The responsibility for brokering has traditionally fallen on parents and guardians, but this can be greatly impacted by a parent’s awareness of opportunities and their ability to provide support like time, money and transportation. As adults who are knowledgeable about regional learning opportunities, we are uniquely able to provide guidance and support for teens (and their parents) as they navigate the complex landscape of outdoor learning opportunities. By positioning ourselves as learning brokers and designing our programs and partnerships with a focus on equitable access, we have built a close-knit community among diverse teens who share a common interest in nature and the outdoors.

Implementation steps

Get the Lay of the Land

Gain an understanding of the people, programs, and organizations who work with teens in your area of interest and categorize them by the kinds of opportunities offered, requirements for participation, and who is served.

Identify, contact, and build a relationship with existing knowledge brokers (teachers, outdoor educators, recreation leaders, parents and community groups).

Put People First

Support and encourage teens to find and follow their passions, even if these ultimately lead away from the stated theme of the program. Treat participants with unconditional positive regard and position yourself as someone who is learning and growing alongside them.

Design a Supportive Threshold Experience

Provide diverse and authentic experiences that prioritize moments of personal engagement.

Build social capital with and among students by providing a safe, fun and welcoming environment.

Encourage students to recognize, talk about and apply their individual skills and interests.

Identify and leverage students’ existing learning brokers (parents, teachers, mentors).

Treat students with an unconditional positive regard and employ restorative practices.

Provide affirmation and recognition to students who may not self-identify as nature-oriented.

Allow less-experienced students to build comfort and confidence across multiple engagements.

Highlight and foreshadow next-step learning opportunities related to student interests.

Provide Opportunities for Deeper, Immersive Experiences

For example, our Young Naturalists program

  • Provides bus passes, weekly stipend and necessary field gear to all participants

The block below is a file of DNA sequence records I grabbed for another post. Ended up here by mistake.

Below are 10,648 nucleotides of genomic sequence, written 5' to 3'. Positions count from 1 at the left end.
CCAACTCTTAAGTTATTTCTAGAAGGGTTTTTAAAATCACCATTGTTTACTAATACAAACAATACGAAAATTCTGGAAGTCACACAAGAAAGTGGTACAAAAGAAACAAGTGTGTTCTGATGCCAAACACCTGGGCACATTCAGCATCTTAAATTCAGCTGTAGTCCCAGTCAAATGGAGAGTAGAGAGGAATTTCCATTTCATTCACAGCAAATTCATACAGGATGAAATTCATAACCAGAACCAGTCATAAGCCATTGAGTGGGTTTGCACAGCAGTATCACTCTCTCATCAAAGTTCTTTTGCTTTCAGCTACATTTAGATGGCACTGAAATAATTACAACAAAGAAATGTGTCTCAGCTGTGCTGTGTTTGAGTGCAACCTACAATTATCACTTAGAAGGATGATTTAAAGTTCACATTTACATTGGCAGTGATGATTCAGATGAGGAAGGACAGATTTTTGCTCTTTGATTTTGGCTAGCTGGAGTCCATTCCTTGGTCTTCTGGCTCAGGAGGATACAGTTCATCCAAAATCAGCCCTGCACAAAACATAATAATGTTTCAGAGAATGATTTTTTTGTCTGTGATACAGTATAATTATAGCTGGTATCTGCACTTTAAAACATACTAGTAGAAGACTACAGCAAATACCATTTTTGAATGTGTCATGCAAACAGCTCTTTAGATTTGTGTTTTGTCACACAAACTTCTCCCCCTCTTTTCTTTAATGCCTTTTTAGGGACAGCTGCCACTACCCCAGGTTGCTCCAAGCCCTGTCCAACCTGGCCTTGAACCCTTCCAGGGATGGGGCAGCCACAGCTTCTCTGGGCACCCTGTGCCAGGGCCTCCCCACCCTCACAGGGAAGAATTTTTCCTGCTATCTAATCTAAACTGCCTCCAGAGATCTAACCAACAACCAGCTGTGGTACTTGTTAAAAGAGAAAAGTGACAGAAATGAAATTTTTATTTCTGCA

• Engages and challenges students through meaningful research and restoration work

  • Positions students as experts by placing them in teaching, leadership and speaking roles

  • Partners students with diverse experts, leaders and professionals to complete projects

  • Takes time to build a supportive group culture by establishing shared agreements and goals

  • Promotes open communication through regular check-ins and group reflection

  • Provides structure and focus while maintaining flexibility to follow questions and interests

  • Highlights and foreshadows next-step learning opportunities related to student interests

Think of Yourself as a Learning Broker

Recruit from a variety of programs and partners to strategically promote equitable representation.

Use inclusive language, structure and visuals in program materials and application.

Encourage students to identify people who can assist them in completing the application.

Invite parents/guardians to the interview to ensure mutual understanding of the program and to build relationships with learning brokers.

Gather input from teachers and staff about which students excelled during threshold experiences.

Reflect on implicit cultural biases during the application and interview process.

Nudge students, parents, teachers and mentors with reminders about deadlines via email/phone.

Clearly outline the program’s structure and expectations to students, staff, parents and teachers to ensure a ‘good fit.’

Follow up with Participants

Establish system to maintain personalized communication, tracking and follow-up.

Continue to offer experiences within your organization (volunteer days, special events) to reconvene the group(s) from the next-level experience and maintain or strengthen the group’s sense of community over time.

Provide students with nominations, recommendations, references and next-steps.

Maintaining contact with past participants not only allows them to benefit from continued social support, but also allows your organization to assess the longer-term impact of the program on learners’ lives.

Lather, Rinse, Repeat!

The best environmental educators combine a passion for learning about nature, learning about teaching, and learning about learning. We continually push ourselves to improve our programs and practices by reflecting on our own needs as well as the needs of participants.